Blow to bid to bring 1864 ship home to Sunderland
Campaigners fighting to bring the world's oldest passenger ship back to the city where it was built have suffered a blow.
The City of Adelaide was built in Sunderland in 1864 and has lain on a Scottish slipway for a decade.
Scottish Culture Minister Fiona Hyslop has now named a group from Adelaide, Australia, as the preferred bidder.
Campaigners from Sunderland said they would fight on to bring the ship back to the North East.
Ms Hyslop said: "The City of Adelaide has an illustrious past shared by two nations, Scotland and Australia.
"This bid gives us the opportunity to save the ship, build on that link and open up the potential for both countries to recognise partnerships and shared heritage on an international scale."
A report looking at options for the vessel was commissioned by Historic Scotland.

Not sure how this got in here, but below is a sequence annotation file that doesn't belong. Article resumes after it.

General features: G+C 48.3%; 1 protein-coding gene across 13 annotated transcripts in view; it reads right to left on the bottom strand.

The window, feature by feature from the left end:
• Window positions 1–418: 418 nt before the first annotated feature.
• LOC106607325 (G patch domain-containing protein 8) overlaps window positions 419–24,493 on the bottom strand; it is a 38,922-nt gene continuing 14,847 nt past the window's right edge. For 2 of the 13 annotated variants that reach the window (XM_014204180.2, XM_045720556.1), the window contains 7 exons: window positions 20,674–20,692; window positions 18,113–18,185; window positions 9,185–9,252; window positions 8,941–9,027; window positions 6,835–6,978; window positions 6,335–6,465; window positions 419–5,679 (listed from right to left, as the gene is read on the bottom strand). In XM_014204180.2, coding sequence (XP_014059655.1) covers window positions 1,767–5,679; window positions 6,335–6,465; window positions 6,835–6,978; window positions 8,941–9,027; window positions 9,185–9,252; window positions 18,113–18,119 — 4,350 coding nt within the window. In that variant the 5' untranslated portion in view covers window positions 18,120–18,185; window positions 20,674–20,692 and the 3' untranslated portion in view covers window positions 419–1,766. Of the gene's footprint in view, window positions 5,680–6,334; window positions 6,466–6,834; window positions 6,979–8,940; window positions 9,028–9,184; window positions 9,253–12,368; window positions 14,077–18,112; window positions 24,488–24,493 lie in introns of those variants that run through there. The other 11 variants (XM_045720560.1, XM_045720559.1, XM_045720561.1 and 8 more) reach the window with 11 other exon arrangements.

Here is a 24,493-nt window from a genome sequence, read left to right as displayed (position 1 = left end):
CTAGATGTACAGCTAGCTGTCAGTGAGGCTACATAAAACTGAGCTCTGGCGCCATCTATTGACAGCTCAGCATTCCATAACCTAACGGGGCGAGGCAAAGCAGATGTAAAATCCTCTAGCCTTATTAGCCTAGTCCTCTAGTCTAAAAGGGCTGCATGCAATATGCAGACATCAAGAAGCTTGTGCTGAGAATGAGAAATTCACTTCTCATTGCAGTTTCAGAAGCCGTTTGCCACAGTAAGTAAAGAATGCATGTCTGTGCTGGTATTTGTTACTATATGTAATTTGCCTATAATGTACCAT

They were to deconstruct it for recording and display, relocation in Scotland and the bids from Sunderland and Adelaide.
Ms Hyslop said she was impressed and inspired by the commitment by the Australian and Sunderland bids.
Peter Maddison, chairman of Sunderland City of Adelaide Recovery Fund (Scarf), has been involved in the campaign to bring the ship back for 12 years.
He congratulated the Australian team but said they would not give up their campaign.
He said: "We will challenge the decision. We will continue to fight for the ship."
He said the decision was "heartbreaking" for many people in Sunderland.
He said they were planning to talk to another North East council about bringing the ship to the region.
"As long as she is on the island, there's hope that she will be recovered, perhaps not for Sunderland, but for the North East," he said.
The City of Adelaide became a hospital ship in 1893 and in 1924 was converted to a training ship at Irvine and renamed the HMS Carrick.
In 1991, the vessel sank in Princes Dock, Glasgow, and lay at the bottom of the River Clyde for a year before it was raised and moved to Irvine.